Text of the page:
Micro-sustainability

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Micro-sustainability is the portion of sustainability centered around small scale environmental measures that ultimately affect the environment through a larger cumulative impact.[1] Micro-sustainability centers on individual efforts, behavior modification, education and creating attitudinal changes, which result in an environmentally conscious individual. Micro-sustainability encourages sustainable changes through "change agents", which are individuals that are encouraged to foster positive environmental action locally and inside their sphere of influence. Examples of micro-sustainability include recycling, power saving by turning off unused lights, programming thermostats for efficient use of energy, reducing water usage, changing commuting habits to use less fossil fuels or modifying buying habits to reduce consumption and waste. The emphasis of micro-sustainability is on an individual's actions, rather than organizational or institutional practices.[2] These small local level actions have immediate community benefits if undertaken on a widespread scale and if imitated, they have a cumulative[3] broad impact.

History[edit]

Individual actions[edit]

Micro-sustainability is the result of individuals and communities practicing sustainable living. Sustainable living is a lifestyle that attempts to conserve natural resources. Within an individual household, this can include reducing the water footprint and domestic energy consumption of the building.

Water footprint[edit]

With a typical American single-family home using 70 US gallons (260 L) per person per day indoors, upgraded household appliances such as toilets, showers, dishwashers, and washing machines can be installed to reduce usage.[8]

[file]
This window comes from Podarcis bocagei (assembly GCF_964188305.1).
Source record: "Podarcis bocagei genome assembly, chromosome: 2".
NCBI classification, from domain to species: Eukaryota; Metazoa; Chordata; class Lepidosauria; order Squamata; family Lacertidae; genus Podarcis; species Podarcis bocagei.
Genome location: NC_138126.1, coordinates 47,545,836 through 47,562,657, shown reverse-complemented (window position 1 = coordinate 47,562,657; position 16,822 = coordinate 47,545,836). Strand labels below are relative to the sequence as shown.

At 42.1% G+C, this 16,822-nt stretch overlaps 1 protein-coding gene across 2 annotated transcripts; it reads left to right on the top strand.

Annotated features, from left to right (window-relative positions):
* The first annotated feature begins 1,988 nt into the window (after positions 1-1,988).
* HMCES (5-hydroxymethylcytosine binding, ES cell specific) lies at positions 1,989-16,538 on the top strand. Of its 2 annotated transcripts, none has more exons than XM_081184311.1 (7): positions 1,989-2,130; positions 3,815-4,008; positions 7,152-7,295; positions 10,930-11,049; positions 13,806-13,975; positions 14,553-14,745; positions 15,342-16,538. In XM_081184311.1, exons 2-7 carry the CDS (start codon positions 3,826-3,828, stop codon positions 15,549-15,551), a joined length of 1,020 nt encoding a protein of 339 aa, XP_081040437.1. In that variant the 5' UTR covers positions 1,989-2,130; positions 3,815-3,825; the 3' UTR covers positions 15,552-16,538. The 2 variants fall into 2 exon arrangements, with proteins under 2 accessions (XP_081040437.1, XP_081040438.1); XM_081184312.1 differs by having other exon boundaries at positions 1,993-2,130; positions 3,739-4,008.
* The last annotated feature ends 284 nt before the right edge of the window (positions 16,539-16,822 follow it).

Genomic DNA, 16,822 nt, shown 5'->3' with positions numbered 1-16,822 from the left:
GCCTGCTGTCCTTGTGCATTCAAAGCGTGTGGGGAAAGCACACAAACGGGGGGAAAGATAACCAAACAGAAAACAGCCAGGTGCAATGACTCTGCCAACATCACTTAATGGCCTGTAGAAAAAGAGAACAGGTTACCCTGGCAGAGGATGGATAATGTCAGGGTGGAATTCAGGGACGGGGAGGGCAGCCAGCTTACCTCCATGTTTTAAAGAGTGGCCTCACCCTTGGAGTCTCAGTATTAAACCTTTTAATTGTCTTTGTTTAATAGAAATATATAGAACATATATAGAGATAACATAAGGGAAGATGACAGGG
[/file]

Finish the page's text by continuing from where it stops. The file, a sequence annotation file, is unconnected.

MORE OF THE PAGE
Energy consumption[edit]

The Energy Star logo can be found on certified energy-efficient appliances

The residential sector accounts of 21% of total U.S. energy usage with approximately 40% of the energy used in homes being used for heating. Individuals can reduce their heating loads by improving their building insulation, improving building airtightness and installing smart thermostat."Use of energy explained". U.S. Energy Information Administration. Retrieved 2020-12-16. Other measures outside of reducing the heating load include purchasing energy efficient appliances, and recycling energy intensive materials.[6]

Consumer preferences[edit]

As individuals become more aware of environmental problems that exist, their consumption decisions can promote green designs and ultimately affect the types of products on the market.[9] In a study that looked at consumer preferences for sustainability with respect to mobile phones, it found that consumers are not only interested in the physical product but also raw material sourcing and end of life product disposal.[9] As a result, the study found that major manufacturers consider sustainability in their marketing and products.[9]

Other studies have looked at consumer preferences regarding sustainably sourced food. Food sustainability can reduce the use of natural resources and limit waste.[10] These improvements in food sustainability can have larger, global benefits such as reducing greenhouse gas emissions, water usage, and waste.[10] One study found that consumers who spent more time looking at the sustainability labels were individuals who cared more about sustainably sourced food and were more likely to select products with this labeling.[11] Another study showed that not only does sustainable labeling cause consumers to look at the product for longer, but that the consumer choices as a result of that labeling is significant and positive.[12] This means that if consumers value sustainable products that are verified through labeling and are more likely to purchase these products, food producers and marketers can use this information to provide products that consumer is interested in.[11] Additionally if consumers are buying more of a product, they are also providing an incentive and rewarding producers that are willing to responsibly source food.[13]